This would have been more helpful if it had told you how many grams is in 1 tsp of sugar. Or if it had put together some products eaten over the course of a day to show what 6 tsp of sugar looks like in real life
I don't drink soda. I do like fruit. I need to stay away from chocolate (even dark for now until I get this under control). I probably eat more than 6 tsp. of sugar. In the video was 6 tsp. coming out of a bowl of oatmeal? Processed sugar is poison but it is so good. I will really try to watch sugar portions. My friend who is diabetic was told by her doctor sugar alcohols are as bad as, or even worse than sugar. Look for sugar alcohol on labels, too.
1tsp of sugar=4g which means a woman should not exceed 24g of sugar per day!?That sounds like a very small amount to me. Anyways, I agree with those who recommended to have sugar as trackable separatly from carbs.
7/11/2014 3:54:37 AM
Dr. Robert Lustig has some great video lectures on You Tube about sugar and the many places it hides from us by using up to 49 different names. He has several books out. He started analyzing childhood obesity.
Dr. Morris Beathea co-wrote a book called "Sugar Busters" back in the 1990's that also detailed how much sugar we are getting in our diets and how to choose alternative foods to reduce sugar.
In my opinion there are good sugars and bad sugars. The kind of sugar you get from raw carrots would be a good sugar vs. the kind of sugar you get from a surgery cereal would not. I agree it would be nice to have sugar as a trackable ingredient in our food intake each day. Just a suggestion to Spark People. :-)
5/22/2014 10:08:08 AM
I wonder why 'sugar' is not listed as one of the track-able ingredients that can be monitored for daily intake. I feel that many would benefit from the information that this one ingredient would provide. I tried adding 'sucrose', which is listed as a track-able ingredient, but this did not recognize the sugar content of food products. I realize that sugar falls under the heading of a carbohydrate but I feel it deserves a separate line item listing just as it does in the 'Nutrition Facts' label on all food products. To summarize: Sugar is one of our biggest challenges, why not make it track-able ? Thank you.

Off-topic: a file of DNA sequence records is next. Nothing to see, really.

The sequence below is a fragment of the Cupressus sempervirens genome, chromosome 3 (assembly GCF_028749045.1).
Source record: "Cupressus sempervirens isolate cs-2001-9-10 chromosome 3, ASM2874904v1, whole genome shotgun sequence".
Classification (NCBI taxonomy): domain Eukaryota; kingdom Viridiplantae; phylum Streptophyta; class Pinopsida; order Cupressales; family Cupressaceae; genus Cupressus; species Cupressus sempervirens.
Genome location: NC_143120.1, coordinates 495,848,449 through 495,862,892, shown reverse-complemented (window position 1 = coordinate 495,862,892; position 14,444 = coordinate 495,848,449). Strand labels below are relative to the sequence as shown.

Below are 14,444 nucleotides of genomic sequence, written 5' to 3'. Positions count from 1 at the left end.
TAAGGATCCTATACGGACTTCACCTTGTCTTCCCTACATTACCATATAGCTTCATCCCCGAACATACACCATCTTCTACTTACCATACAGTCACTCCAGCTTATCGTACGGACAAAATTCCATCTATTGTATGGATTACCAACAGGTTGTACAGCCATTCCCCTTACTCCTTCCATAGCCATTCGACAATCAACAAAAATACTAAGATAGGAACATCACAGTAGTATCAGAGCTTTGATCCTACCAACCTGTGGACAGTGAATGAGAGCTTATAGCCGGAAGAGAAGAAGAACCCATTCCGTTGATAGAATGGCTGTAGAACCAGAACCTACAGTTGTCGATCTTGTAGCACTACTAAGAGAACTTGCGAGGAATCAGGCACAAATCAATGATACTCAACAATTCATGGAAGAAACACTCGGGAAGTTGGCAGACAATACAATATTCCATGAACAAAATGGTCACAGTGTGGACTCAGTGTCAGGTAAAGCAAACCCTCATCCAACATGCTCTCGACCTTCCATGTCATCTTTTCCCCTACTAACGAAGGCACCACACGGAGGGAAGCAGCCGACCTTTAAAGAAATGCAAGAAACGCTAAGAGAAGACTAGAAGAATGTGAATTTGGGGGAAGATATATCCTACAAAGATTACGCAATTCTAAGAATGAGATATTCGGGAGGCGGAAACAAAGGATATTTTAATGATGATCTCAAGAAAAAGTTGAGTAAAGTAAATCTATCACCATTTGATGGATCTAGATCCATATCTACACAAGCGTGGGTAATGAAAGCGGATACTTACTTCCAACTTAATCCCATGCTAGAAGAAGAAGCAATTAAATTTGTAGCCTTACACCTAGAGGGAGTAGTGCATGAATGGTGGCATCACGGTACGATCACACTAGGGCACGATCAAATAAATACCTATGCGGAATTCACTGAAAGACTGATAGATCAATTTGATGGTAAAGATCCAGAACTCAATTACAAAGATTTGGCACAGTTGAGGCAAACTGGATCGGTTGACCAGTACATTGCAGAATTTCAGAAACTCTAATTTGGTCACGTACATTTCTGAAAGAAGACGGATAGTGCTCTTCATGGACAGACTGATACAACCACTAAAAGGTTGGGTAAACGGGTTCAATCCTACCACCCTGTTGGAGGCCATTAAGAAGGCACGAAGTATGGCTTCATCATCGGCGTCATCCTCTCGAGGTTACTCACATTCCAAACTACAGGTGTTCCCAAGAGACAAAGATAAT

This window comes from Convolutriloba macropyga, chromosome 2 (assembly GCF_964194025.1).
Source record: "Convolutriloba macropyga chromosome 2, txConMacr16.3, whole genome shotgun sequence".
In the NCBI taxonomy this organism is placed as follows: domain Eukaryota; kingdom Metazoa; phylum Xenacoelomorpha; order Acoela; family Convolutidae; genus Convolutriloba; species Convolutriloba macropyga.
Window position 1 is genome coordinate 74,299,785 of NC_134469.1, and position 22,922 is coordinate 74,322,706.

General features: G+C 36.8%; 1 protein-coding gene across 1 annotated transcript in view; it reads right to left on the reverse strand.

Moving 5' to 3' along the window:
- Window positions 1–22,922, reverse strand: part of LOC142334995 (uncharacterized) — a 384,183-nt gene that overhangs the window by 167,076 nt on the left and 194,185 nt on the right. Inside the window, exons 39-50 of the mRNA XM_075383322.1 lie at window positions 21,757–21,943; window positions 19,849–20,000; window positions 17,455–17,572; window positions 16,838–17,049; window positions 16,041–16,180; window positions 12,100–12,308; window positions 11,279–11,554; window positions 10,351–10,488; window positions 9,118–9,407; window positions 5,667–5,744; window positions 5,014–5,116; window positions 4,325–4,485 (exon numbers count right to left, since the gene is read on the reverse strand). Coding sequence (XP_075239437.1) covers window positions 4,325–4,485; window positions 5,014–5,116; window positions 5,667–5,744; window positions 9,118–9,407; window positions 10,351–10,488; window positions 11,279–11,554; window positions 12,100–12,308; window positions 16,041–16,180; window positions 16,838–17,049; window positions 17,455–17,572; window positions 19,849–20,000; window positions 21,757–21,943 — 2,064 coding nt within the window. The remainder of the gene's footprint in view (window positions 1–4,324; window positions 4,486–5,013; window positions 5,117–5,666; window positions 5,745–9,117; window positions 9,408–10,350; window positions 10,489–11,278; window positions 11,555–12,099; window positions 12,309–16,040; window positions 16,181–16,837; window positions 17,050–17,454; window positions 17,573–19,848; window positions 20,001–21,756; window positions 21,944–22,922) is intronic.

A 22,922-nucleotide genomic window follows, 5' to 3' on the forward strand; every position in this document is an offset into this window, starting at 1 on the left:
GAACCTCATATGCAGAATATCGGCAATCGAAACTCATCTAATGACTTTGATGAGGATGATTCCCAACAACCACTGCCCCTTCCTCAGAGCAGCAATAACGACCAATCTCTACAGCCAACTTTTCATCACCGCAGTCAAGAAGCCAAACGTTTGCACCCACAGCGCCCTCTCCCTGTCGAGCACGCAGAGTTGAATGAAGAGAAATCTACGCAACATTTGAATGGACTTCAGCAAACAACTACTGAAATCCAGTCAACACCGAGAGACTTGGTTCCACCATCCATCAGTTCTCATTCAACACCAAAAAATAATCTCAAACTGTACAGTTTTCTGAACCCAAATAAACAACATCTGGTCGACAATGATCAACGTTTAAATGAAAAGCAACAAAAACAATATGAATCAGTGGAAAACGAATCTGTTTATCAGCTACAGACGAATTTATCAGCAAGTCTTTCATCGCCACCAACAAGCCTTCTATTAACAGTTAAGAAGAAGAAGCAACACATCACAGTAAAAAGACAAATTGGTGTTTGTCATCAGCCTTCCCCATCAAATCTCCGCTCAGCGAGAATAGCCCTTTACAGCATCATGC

4/23/2014 9:05:11 AM
Good to bring sugar to our attention, but I agree, talk grams instead of teaspoons since that is what shows up on labels.
4/15/2014 9:11:11 PM
I have stopped adding sugar to things and avoiding it as much as I can and now sometimes when I eat fruit it tastes so sweet to me
4/15/2014 2:19:08 PM
One teaspoon of granulated white sugar is equal to about 4.2 grams. This came from wiki.answers.com. I checked on this a while back and found the same info. Be very careful when you are looking at those grams especially in cereals, breads, & sodas. Check out the Dr. Oz episode of Kick the Sugar: An Easy Way to Give It Up for Good which aired 4/14/2014. Very interesting!
Pretty much content free. Would have been better to talk the food label language of grams (and still show the same samples of sugar). The assertion that we eat too much sugar, as reasonable as it is, was unsupported. Everyone wonders whether they, individually, are really eating too much sugar. And finally, no clarification about where unexpected sugar lies - sweet drinks? fruits? prepared foods? peanut butter? A step in the right direction. Looking at labels, as was suggested, can help.
Beaniesa-there are 13 grams of sugar in a teaspoon. It's on Google. :) I'm not sure about the naturally ocurring sugar question you had. I know you can google the carbs in fruits and such. Not sure if they have grams of sugars available.
I think this tip would have been more helpful if I was told how many grams of sugar are in a teaspoon. At the beginning, Nicole says I should have 6 teaspoons max, but shows me a nutrition label that has the amount in grams. I also agree with a previous comment that the clarification about whether the 6 teaspoons are only 'added sugars' or if that includes naturally-occurring sources would also help me apply this tip.
They did not clarify whether this amount was total sugars you should eat or added sugar. I am trying for no added sugar in my diet, but I still eat lots of fruit and dairy. This probably raises my daily sugar intake above 6 tsp.
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